Inspired by the Irish countryside
Karen Power’s …Nature Calls… managed to generate a rich and fascinating soundworld through its blending of pre-recorded soundscapes of the Irish countryside (in particular, the song of the native Irish blackbird) and the orchestra. It began mysteriously with the violins and viola players blowing into the sound holes of their instruments creating a collective breath that then transitioned into shimmering tremolandi undergirded by deep notes in the double basses and bassoon. These nature sounds were expertly blended with chirping interjections from the woodwinds and brass, string trills and percussion to create a texture that gradually thickened until what sounded like a flock of birds seemed to pass overhead around the two-minute mark.

When the texture thinned out again, the piece moved to a new section with it now being the turn of the brass and woodwind players to blow tonelessly into their instruments. The defining feature of this part was an organ-like sonority that advanced and receded from deep against a background of microtonal strings. This sonority alternately appeared to brighten and darken in what seemed like an idea that had plenty of latent potential. Again, however, the piece ended somewhat abruptly, right at the point where it seemed to be getting into its groove.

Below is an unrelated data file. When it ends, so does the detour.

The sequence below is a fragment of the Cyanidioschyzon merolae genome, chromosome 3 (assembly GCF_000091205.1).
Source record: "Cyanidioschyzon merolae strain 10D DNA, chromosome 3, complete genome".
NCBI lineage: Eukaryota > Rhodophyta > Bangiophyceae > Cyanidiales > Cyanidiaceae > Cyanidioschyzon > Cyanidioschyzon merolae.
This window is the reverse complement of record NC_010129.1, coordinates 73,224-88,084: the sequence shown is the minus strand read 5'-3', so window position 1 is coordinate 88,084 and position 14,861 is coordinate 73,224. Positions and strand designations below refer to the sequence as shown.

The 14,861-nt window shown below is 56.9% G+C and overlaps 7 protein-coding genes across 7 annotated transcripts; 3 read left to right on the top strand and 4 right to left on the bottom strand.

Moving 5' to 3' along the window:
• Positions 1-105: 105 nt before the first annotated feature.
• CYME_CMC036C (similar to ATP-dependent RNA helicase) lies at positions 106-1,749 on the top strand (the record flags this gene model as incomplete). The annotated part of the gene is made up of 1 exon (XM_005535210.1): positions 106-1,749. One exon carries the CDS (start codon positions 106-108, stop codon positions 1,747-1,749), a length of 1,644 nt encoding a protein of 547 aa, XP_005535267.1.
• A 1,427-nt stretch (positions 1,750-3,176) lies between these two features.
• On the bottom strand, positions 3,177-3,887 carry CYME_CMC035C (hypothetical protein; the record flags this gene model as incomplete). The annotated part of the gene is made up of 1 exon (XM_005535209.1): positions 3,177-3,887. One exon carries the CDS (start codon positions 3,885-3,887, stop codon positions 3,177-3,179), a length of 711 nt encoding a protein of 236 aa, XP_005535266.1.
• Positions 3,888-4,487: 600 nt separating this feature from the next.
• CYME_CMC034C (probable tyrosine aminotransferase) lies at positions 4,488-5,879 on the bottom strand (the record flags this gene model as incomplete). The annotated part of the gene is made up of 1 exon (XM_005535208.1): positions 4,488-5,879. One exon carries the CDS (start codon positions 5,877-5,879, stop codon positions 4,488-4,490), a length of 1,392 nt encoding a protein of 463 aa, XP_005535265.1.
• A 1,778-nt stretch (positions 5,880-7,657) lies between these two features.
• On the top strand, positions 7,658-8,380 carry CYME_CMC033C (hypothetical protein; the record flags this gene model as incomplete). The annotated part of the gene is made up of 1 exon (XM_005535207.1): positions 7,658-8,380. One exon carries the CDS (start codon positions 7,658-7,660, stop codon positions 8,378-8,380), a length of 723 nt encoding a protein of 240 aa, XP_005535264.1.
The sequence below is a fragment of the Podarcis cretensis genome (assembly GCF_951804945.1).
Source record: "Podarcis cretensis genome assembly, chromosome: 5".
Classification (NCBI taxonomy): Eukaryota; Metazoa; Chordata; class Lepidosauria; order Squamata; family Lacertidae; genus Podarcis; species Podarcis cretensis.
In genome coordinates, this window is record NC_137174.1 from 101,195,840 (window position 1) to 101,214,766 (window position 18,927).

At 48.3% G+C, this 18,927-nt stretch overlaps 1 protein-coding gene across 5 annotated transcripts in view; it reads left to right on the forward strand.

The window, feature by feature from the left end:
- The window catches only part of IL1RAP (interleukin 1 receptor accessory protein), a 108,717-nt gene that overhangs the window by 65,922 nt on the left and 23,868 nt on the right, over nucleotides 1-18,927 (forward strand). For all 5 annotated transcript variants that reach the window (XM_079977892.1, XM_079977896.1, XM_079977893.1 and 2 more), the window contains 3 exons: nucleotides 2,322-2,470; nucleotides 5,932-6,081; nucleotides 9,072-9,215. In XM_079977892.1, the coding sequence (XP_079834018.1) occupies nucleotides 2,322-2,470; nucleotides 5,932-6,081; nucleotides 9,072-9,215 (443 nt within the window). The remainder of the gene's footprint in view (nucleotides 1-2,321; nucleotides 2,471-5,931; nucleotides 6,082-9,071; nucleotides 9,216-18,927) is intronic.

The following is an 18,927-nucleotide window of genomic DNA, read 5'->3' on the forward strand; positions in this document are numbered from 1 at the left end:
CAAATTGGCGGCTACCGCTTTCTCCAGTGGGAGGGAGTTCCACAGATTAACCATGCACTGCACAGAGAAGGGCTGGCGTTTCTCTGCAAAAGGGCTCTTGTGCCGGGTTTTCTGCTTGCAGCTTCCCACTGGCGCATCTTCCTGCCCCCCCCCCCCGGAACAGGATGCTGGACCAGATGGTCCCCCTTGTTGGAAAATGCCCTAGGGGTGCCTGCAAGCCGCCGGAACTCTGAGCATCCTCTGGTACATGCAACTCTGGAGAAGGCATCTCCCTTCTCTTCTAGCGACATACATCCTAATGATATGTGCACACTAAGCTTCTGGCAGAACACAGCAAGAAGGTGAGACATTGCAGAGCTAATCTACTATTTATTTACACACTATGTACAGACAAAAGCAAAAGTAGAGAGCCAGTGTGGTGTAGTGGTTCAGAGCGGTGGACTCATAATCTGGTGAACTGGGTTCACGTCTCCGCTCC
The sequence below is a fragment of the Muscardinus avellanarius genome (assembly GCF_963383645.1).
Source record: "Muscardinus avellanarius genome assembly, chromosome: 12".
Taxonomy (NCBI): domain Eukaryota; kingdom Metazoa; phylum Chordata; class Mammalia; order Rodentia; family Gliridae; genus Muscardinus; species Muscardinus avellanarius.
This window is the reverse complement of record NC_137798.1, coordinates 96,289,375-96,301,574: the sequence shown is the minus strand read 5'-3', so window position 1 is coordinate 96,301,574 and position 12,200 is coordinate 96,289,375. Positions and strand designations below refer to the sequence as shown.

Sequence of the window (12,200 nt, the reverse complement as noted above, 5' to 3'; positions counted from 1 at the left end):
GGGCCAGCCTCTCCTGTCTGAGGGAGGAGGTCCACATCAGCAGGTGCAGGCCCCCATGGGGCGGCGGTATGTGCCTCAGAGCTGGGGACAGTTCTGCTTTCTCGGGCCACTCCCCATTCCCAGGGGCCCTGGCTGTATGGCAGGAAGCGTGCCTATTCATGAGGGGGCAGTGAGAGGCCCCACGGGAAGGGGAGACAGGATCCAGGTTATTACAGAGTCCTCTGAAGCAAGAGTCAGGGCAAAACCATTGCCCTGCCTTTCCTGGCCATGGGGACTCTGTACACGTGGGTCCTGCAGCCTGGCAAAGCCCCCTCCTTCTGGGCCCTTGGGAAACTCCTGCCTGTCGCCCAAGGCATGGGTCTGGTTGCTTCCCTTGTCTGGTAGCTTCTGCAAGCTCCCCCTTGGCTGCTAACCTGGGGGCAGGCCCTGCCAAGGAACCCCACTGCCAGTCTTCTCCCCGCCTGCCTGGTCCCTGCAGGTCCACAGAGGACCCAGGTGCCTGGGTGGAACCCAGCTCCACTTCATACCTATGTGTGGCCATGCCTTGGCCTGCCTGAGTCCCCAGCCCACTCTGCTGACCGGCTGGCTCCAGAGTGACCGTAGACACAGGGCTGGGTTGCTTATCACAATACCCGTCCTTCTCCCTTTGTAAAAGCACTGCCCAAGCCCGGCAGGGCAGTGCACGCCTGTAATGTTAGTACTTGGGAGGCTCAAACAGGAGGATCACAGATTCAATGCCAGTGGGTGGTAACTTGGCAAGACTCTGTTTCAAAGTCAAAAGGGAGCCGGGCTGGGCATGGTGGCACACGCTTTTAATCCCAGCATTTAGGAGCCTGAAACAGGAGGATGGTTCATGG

The fact that three of the four pieces seemed to end prematurely does raise the issue of writing appropriately for the length for which one is commissioned. In practice, durations of 6–8 minutes are only suitable for a blustery work of the overture type or a brief, lightweight adagio. However, the main thrust of much contemporary music – as evinced here by the works of McCartney, O’Dálaigh and Power – is preoccupied with the gradual unfolding of ideas as well as timbral concerns and is therefore orientated towards much longer lengths. Commissioning bodies may need to take heed of this in order to provide the most productive conditions for composers when the rare opportunity to write an orchestral work arises.

The other works on the programme in the Friday night concert included Dvořák’s violin concerto with soloist Leticia Moreno and Beethoven’s Symphony No. 7. Moreno’s performance managed to keep the tension of this episodic work together even if some of the technically difficult sections of passagework and double stopping were not always executed with a corresponding flair and clarity. In the second half, the NSO gave a blisteringly high-octane performance of the Beethoven that brought the concert to a satisfactory conclusion.

Although four world premieres in the space of a week sounds like not bad going, the contemporary music issue is still a pressing one for the NSO whose output has not significantly increased with the move to the NCH. As for the CMC’s Composer Lab initiative it would be interesting to see if some of the more promising pieces that feature in this project could be expanded into works of a more substantial length that could then be featured in the main season where, ultimately, the music of living composers belongs.

Listen back to last Friday’s concert here. For upcoming National Symphony Orchestra concerts, visit

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Published on 26 January 2023

Adrian Smith is Lecturer in Musicology at TU Dublin Conservatoire.